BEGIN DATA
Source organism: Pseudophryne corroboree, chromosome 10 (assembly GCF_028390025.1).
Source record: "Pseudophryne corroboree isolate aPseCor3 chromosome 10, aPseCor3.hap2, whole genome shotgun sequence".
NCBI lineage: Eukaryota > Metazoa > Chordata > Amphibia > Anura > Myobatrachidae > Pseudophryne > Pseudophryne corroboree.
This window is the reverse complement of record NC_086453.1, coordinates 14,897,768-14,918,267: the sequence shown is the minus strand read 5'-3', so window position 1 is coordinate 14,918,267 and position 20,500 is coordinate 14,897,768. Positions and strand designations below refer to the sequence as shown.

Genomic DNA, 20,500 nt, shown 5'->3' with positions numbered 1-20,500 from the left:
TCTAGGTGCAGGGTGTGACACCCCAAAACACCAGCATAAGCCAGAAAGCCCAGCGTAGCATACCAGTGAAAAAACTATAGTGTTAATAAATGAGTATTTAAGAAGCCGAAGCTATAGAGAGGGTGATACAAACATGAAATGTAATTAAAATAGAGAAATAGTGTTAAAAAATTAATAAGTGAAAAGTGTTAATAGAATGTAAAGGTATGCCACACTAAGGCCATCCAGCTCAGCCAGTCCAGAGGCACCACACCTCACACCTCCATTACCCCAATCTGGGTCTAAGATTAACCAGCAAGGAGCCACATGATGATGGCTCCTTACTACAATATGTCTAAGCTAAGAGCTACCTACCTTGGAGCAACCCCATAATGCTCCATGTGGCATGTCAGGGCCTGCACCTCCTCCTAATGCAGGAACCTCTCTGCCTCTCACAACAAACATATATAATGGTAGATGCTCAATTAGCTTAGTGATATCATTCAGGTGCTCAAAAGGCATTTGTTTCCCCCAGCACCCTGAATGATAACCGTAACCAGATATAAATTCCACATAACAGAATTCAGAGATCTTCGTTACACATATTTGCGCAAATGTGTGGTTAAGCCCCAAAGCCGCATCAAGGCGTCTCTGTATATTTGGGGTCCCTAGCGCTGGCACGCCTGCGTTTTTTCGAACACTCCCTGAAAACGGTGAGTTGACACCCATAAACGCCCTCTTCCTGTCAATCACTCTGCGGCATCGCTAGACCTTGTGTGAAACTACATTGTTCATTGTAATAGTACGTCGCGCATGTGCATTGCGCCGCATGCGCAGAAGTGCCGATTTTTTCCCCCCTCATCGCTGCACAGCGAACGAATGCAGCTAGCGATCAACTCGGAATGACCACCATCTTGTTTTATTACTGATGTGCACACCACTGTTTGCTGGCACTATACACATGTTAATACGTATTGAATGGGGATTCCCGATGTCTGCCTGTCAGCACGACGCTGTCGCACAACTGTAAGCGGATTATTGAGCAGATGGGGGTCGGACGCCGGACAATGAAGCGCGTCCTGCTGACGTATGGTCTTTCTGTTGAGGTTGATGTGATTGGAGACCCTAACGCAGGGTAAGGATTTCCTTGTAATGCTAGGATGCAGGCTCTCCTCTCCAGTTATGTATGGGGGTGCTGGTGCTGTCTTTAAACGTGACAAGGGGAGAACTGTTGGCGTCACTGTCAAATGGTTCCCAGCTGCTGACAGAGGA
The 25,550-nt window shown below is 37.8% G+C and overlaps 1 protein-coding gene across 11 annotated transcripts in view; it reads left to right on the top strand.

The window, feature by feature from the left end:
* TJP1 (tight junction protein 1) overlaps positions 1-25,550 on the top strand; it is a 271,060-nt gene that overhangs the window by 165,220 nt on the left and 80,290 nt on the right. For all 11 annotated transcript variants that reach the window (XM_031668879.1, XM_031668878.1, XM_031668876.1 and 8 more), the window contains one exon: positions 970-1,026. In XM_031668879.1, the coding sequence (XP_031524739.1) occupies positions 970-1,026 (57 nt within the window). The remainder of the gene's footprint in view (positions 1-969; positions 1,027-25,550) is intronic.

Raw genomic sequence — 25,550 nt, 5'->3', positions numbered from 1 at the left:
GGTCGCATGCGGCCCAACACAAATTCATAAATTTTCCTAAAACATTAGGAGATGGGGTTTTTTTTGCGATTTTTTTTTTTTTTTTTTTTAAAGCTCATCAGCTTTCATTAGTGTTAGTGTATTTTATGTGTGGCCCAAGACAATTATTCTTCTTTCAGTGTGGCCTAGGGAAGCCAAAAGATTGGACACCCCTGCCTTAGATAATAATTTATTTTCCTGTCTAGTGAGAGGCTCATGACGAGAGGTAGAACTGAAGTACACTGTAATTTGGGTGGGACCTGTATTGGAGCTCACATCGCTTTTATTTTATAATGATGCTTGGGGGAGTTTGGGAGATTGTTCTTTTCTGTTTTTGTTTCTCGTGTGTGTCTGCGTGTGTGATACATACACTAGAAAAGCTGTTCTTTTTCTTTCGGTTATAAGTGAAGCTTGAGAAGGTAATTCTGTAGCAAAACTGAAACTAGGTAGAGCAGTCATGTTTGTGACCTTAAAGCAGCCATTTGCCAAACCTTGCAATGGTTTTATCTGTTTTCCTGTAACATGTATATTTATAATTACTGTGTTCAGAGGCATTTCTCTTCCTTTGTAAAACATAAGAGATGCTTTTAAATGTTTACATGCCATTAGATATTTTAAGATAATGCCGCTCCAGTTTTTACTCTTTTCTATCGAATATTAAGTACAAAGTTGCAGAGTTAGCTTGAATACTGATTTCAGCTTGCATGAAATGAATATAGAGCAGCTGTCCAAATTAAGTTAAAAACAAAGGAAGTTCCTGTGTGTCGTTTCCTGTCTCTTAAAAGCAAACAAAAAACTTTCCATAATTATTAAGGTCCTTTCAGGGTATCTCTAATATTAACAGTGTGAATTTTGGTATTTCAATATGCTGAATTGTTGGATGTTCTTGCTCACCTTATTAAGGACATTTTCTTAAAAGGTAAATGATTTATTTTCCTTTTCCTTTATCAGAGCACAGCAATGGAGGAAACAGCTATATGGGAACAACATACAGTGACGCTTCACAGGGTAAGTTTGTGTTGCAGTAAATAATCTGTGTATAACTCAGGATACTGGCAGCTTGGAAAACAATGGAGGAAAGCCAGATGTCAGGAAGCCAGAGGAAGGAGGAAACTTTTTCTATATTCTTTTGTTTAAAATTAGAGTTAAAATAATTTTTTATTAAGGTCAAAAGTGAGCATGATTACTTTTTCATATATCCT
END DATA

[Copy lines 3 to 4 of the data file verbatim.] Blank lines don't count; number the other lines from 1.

NCBI lineage: Eukaryota > Metazoa > Chordata > Amphibia > Anura > Myobatrachidae > Pseudophryne > Pseudophryne corroboree.
This window is the reverse complement of record NC_086453.1, coordinates 14,897,768-14,918,267: the sequence shown is the minus strand read 5'-3', so window position 1 is coordinate 14,918,267 and position 20,500 is coordinate 14,897,768. Positions and strand designations below refer to the sequence as shown.